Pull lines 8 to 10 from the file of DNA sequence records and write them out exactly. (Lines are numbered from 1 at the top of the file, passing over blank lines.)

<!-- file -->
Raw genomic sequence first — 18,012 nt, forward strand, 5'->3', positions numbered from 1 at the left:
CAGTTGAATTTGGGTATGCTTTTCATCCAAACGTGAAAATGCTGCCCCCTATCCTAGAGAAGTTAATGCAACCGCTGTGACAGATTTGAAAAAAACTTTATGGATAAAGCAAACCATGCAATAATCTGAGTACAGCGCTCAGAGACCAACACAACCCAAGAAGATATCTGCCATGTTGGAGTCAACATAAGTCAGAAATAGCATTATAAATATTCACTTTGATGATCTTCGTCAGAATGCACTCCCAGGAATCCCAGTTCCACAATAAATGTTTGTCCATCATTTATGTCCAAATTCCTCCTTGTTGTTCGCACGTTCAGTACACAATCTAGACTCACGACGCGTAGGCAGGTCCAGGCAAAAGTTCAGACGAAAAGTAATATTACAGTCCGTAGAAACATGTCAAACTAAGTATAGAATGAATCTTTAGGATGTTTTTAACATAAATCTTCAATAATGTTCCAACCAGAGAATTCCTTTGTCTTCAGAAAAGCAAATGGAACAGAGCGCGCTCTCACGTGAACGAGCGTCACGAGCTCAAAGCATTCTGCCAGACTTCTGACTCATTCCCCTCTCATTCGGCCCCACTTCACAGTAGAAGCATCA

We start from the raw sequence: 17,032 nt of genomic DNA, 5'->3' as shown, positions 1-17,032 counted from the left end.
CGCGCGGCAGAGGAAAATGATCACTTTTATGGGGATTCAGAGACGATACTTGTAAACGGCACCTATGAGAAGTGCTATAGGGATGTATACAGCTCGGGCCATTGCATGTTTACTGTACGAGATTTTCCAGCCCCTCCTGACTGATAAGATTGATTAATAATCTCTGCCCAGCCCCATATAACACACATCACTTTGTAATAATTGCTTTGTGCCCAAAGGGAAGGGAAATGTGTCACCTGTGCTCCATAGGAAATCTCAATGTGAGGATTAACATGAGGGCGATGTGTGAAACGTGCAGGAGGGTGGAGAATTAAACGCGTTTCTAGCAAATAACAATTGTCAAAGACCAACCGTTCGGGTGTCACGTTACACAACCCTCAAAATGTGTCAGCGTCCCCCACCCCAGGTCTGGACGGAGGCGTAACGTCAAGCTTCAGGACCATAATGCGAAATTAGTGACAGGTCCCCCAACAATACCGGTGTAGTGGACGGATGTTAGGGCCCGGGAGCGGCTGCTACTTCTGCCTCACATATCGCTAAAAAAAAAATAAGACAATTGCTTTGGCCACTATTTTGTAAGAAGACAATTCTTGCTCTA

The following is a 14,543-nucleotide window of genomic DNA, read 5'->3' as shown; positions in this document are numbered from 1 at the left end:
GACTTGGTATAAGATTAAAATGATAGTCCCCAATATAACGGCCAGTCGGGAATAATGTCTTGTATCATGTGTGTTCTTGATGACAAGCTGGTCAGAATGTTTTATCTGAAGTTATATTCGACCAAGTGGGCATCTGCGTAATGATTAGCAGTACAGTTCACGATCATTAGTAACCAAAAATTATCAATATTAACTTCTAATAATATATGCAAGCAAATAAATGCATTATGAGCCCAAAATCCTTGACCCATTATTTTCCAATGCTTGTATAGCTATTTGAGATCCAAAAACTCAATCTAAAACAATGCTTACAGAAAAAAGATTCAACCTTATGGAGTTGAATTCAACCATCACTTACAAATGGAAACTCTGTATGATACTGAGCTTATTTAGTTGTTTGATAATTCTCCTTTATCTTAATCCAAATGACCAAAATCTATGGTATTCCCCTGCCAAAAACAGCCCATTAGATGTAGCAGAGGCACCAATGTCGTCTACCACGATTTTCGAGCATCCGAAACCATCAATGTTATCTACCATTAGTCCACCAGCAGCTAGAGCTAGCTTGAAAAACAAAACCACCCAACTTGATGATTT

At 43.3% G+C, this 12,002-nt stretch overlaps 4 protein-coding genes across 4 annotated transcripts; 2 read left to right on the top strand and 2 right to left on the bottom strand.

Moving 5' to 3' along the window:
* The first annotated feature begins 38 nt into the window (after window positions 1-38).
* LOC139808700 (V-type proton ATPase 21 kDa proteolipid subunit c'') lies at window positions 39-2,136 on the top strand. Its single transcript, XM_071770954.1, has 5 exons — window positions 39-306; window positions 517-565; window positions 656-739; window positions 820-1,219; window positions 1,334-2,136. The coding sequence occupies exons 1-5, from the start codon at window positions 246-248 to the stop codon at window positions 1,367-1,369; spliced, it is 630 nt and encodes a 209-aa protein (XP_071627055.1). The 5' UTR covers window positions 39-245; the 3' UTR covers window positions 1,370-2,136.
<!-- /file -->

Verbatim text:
Moving 5' to 3' along the window:
* The first annotated feature begins 38 nt into the window (after window positions 1-38).
* LOC139808700 (V-type proton ATPase 21 kDa proteolipid subunit c'') lies at window positions 39-2,136 on the top strand. Its single transcript, XM_071770954.1, has 5 exons — window positions 39-306; window positions 517-565; window positions 656-739; window positions 820-1,219; window positions 1,334-2,136. The coding sequence occupies exons 1-5, from the start codon at window positions 246-248 to the stop codon at window positions 1,367-1,369; spliced, it is 630 nt and encodes a 209-aa protein (XP_071627055.1). The 5' UTR covers window positions 39-245; the 3' UTR covers window positions 1,370-2,136.